So. Did we have fun?
Let's see. There was Jose Reyes getting scratched before things even started, leading to the somewhat odd sight of Chris Woodward at the top of the lineup. There was Cliff Floyd turning over on an ankle and having to be helped off the field, leading to the somewhat odd sight of Endy Chavez in the middle of the lineup. Then there was Carlos Beltran showing the trainers what he'd hurt after landing hard on the warning track, at which point I may actually have blacked out for holding my breath.
I didn't think any of that was fun.
Oh, the non-injury part of the game? There was Pedro realizing he'd come out of the bullpen weaponless and trying to make it up as he went, only to have even his legendary improv skills desert him. (I tried to convince myself that having been lights-out in May with nothing to show for it, Pedro would logically get a win when he didn't deserve one. Guess not.) There was Heath Bell, doing very little to indicate he's about to reward the faith statheads and stathead wannabes keep putting in him. (Imprison Heath Bell!) And worst of all, there was Jose Valentin trying to figure out what to do with a glove that had suddenly turned to stone.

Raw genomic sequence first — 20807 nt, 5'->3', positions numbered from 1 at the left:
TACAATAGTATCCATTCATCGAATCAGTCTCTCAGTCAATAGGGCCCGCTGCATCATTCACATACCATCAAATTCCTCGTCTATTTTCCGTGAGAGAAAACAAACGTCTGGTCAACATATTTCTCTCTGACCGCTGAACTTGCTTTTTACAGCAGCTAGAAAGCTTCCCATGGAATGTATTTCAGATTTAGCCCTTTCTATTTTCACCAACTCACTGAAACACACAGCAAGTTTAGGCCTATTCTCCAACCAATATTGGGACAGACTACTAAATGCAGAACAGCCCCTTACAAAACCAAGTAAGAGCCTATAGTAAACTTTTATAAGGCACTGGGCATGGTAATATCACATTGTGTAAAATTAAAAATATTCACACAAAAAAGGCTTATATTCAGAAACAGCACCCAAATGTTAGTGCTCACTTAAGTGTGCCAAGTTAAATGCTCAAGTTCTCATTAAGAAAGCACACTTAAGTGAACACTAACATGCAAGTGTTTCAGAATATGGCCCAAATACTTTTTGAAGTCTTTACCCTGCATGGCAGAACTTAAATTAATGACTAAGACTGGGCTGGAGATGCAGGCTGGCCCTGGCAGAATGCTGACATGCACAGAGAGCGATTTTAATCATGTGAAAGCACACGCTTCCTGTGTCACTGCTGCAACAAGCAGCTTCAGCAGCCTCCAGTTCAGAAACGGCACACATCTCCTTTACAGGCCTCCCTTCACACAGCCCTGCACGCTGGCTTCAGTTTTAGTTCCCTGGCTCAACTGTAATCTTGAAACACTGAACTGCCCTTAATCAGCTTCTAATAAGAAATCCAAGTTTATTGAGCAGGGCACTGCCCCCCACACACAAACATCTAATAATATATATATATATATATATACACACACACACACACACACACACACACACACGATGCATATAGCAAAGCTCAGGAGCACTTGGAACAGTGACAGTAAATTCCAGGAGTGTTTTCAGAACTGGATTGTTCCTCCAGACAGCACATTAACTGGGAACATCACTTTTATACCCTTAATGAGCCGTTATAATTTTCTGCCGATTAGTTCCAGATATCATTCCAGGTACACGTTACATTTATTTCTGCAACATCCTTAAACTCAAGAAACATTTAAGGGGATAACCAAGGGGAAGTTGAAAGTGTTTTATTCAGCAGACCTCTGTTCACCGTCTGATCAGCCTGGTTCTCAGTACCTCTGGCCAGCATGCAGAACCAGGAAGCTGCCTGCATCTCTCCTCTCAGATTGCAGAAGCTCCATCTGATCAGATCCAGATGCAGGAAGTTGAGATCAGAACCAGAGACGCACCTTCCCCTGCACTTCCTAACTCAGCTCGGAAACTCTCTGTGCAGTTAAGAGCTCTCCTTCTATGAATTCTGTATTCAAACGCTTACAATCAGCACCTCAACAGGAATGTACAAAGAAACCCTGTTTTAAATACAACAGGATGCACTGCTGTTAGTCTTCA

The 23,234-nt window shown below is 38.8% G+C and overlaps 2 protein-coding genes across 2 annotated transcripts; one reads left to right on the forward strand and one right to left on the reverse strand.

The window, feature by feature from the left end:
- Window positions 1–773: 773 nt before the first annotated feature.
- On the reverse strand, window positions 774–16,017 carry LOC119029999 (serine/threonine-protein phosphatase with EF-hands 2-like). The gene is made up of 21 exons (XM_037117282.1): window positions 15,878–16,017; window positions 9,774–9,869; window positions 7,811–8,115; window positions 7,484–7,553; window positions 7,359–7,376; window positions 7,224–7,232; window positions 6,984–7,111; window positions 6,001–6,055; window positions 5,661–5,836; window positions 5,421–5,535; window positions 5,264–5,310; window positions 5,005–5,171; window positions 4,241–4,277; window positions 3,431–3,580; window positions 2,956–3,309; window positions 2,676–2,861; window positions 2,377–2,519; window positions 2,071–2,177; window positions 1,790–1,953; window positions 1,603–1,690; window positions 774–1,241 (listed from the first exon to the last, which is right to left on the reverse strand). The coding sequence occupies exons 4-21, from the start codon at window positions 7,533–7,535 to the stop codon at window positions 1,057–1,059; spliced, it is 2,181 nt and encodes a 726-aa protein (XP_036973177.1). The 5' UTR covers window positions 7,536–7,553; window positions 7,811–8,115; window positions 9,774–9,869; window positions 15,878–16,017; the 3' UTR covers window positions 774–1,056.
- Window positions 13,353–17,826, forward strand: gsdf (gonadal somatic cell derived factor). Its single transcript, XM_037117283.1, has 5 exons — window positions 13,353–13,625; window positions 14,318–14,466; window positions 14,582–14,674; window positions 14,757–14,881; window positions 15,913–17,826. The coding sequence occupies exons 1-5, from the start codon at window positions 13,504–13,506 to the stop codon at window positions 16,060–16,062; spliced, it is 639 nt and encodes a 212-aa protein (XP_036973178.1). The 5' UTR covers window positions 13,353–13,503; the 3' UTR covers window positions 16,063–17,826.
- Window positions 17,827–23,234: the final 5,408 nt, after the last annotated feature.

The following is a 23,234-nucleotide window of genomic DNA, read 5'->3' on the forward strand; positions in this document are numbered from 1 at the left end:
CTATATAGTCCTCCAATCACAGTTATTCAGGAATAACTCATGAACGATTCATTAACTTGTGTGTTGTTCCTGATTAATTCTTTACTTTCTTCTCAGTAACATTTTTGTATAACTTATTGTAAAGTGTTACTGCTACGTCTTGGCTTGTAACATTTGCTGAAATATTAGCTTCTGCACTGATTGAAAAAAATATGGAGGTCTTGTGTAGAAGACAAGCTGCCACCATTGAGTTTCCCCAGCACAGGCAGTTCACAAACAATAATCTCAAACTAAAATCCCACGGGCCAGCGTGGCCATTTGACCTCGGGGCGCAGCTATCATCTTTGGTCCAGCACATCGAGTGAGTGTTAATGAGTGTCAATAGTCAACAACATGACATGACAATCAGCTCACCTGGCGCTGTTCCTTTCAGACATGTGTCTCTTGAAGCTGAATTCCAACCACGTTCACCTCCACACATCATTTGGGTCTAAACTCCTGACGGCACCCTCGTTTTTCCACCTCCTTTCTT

That wasn't any fun either.
Our 7th-inning insurrection? OK, that was fun — I dared to hope after Saito came in and promptly walked Wright, bringing the tying run to the plate. But is it a crime to have wished for more fun? When Valentin came up, I was thinking redemption, atonement, and all those good qualities baseball can provide to the patient and the pure of heart. And then … Martin set up on the outside corner … and Saito threw a fastball that missed. In fact, it had a good chunk of plate … and Valentin popped it up.
That was particularly no fun.
After Valentin's pop-up came down, I was thinking that tomorrow's the rubber game. Because much as I like Milledge, and much as I believe in our team's heart and moxie and can-do spirit, the baseball gods had spoken.